Nazis were killing even wounded people in hospitals - WWII remembered
World War II veterans recount their stories about the war, its effects and its human perspective.
Don Seki, a corporal from a clean-up unit from the US, remembers when his parents decided to go home – to Japan. He refused to follow them and stayed in the US. “That morning we heard that Pearl Harbor was attacked.”
“I was working at Pearl Harbor,” he recalls, adding “And marines got me out – you no longer worked in any kind of installation.” He automatically became an enemy of the state.
In 1943 it was approved that all Japanese-Americans are American and they could volunteer.
“So, we are 10,000 volunteers, aged from 17 to 90. We have confrontation with the Germans near Bruyères– small town,” he says.
In this battle, one battalion was trapped by the Germans but, Don Seki says, “We attacked. Not matter what happened – we had to go on.”
As a result, Japanese-American troops liberated the town.
Aleksandr Beer, an officer from the Soviet Tank Corps from the Czech Republic, also recalls tragic days of the war: “We joined the Red Army to fight the German occupants. I graduated from the tank school in Saratov as an officer, I fought in the war as a tank crewman, I was injured, as were many others. And on 8th March, many of the wounded soldiers and officers were evacuated to Kharkov to be treated.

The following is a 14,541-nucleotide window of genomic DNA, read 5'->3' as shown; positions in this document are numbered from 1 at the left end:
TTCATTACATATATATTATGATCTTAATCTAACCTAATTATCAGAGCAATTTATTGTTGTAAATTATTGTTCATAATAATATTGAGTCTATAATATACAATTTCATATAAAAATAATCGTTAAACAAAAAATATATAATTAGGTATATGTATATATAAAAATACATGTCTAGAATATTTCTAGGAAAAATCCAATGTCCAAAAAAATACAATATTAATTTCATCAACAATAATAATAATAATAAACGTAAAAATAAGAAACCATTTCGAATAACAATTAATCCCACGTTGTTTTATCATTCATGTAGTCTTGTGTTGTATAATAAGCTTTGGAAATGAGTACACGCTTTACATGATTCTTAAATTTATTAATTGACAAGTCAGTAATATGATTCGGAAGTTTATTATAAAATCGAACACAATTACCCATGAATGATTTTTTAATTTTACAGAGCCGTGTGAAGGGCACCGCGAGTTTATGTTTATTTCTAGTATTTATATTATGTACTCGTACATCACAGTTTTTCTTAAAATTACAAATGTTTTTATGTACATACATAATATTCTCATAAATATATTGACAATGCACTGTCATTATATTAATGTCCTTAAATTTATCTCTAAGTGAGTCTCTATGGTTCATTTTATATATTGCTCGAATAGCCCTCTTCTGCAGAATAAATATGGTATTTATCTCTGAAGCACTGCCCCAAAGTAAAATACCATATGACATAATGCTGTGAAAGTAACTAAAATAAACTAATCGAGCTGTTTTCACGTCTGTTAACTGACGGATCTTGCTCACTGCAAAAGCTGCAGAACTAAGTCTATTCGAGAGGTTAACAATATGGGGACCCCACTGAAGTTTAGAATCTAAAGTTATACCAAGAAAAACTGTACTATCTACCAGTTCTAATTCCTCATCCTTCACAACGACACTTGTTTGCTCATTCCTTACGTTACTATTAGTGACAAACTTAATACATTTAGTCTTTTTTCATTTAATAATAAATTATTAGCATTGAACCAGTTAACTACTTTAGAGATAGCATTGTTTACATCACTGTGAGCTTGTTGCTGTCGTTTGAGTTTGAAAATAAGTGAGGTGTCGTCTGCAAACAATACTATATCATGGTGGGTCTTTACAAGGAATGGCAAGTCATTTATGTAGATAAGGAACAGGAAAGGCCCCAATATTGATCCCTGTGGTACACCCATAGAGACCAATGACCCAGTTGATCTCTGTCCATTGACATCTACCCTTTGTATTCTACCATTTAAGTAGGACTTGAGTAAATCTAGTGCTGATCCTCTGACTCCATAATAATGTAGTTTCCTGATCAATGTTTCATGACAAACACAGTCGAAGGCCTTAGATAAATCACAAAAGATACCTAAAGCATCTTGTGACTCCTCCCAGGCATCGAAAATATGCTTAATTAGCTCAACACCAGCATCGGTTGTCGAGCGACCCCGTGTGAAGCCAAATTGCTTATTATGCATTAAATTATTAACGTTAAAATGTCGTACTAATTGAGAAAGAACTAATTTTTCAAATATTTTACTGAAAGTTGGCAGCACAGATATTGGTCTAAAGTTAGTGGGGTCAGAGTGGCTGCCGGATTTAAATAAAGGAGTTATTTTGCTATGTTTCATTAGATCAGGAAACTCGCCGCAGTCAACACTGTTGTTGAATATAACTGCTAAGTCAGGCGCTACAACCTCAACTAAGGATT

“When the Germans took Kharkov, I recall, they executed these injured people right in a hospital – none of them came back.”
Aleksandr Beer escaped death during the bombing of a lorry which was transporting wounded, as there was no room for him in it, and he stayed in another hospital.
“They wanted to amputate my leg, but then a doctor came – a woman called Tanya – and she said ‘No, no, we can’t do this. He is still young, we will fix him up’. She treated me personally and I’m very grateful to her for letting me keep my leg.”business/135136-thirty-working-hour-week-136